A Defining Moment

Good afternoon, all! The following is a guest blog from my friend, Dr. Jim Schultz,  whose passion, in his own words, is to educate, entertain, and inspire you to reach your personal goals in the areas of fitness and finance. He earned his Ph.D. in finance and is currently a professor of the subject at Winthrop University as well a motivational speaker… and even an amateur bodybuilder (a natural bodybuilder, I might add!). 

Dr. Jim Schultz

I was so touched and inspired by the following article he wrote and am honored to share it  with you here on my blog! I know it will bless you. Check out his website and follow him on Twitter @JSchultzFF.

Stay fit, stay faithful ~<3 Di

I squinted through the frosted glass, but could only barely make out the road. Snow and sleet continued to pound the windshield as the night quickly went from bad to worse. It might not have been the best idea to travel two and a half hours north, on Christmas night in Michigan, just to gamble at an Indian casino where the age requirement was only eighteen.  But, science has proven that the part of your brain that understands consequences isn’t fully developed until your early twenties – especially not in males. So, I left the comfortable game of Risk I was playing with my two closest friends, Jake and Dave.  Together, we threw caution to the snow and began our adventure around 10pm. About two hours later I found myself only a few miles from the casino wondering if I’d make it another ten feet without barreling blindly into the back of the car in front of me.

Somehow through the grace of Big Guns we got to the casino. Once we were inside, all the toils it took to get there simply disappeared. Visions of grandeur were all we could focus on as we made our way right to the tables. In hindsight, the next eight hours were a total blur. The only thing that I remember is that I lost the $200-300 I had brought with me, and unfortunately my cohorts hadn’t fared any better. A quick glance at my watch showed 9am, and having to be at work by noon that day, I knew it was time to leave.

We were halfway home, and I had driven the first shift. I desperately wanted to grab a few minutes of sleep before my work shift started at the restaurant, so I shook Jake who was sleeping in the passenger seat. He agreed to switch with me, so he manned the steering wheel and I nestled into the co-captain’s seat and was sleeping within seconds. Everything that happened next is completely absent from my memory.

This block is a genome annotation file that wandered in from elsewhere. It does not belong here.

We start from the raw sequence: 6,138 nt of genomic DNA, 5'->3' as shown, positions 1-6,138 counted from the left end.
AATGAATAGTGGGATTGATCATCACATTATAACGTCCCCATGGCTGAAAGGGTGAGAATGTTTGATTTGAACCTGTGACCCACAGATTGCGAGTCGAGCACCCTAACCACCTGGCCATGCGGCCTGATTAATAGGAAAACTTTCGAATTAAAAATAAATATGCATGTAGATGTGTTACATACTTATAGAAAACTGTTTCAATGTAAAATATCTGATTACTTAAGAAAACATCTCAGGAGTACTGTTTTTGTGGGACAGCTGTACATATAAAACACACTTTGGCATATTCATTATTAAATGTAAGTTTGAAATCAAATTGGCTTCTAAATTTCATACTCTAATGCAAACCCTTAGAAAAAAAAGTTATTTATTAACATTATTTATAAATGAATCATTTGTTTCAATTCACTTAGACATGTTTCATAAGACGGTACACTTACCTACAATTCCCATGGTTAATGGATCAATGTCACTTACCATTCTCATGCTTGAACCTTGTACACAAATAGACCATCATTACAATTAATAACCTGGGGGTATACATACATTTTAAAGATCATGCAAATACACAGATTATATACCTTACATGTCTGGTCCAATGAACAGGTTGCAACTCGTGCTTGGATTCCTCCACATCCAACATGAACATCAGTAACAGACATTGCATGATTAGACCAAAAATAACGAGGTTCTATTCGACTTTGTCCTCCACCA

It turns out that we were all sleeping in the car, even the driver. Jake fell asleep at the wheel, crossed over the freeway, and crashed into a tree going about 75mph. The impact hit almost entirely on my side of the car, and I was knocked unconscious immediately. Jake was rattled awake. He quickly turned to me and saw that there was blood and glass everywhere. He shook me, but I wouldn’t respond. He yelled and pleaded for me to wake up, but I was motionless. For all he knew, I was gone. That moment in his life is something I wouldn’t wish on anyone. I’ve heard him tell the story on many occasions, and every time he gets to this part I can’t help but get chills. Both Jake and Dave walked away from that crash without any serious damage, and for that I have always been grateful.

I spent the next week in intensive care with vague images of my friends coming up to me with nervous chit-chat. The drugs I was on were so heavy that this time in my life was a lot like when you wake up straining to remember a dream from the previous night.  As you try to piece the plot together, some things are very clear and unmistakable, while others are hazy at best.  The memories I have from this hospital visit are just as fragmented and scattered as one of those dreams.

The reason I landed in the hospital was that I had broken my right femur bone. Seven days upon arrival, I was released with not only a titanium rod going through my right leg, but also a severe case of vertigo. Obviously, with a broken right leg I couldn’t walk anywhere without assistance. But, the vertigo was so intense that if I was sitting down and simply stood up, I would fall over. At the point of impact it was determined that I smacked the right side of my head against the part of the car that divides the front seat from the back seat. My right ear took a pounding, and leaving the hospital looking more like a drunken sailor, I now realized first-hand how much your ears really do control your balance.

A couple weeks after my departure from the hospital, I was at home with my parents and the drugs were finally starting to wear off. The cloudy visions that overhung my life were finally being lifted, and each day started to feel more normal. Until one day, I answered the house phone only to hear silence on the other end.

“Dad, the phone is broken.”

My dad picked up the receiver and heard the dial tone, “I don’t know. It seems to be working fine.”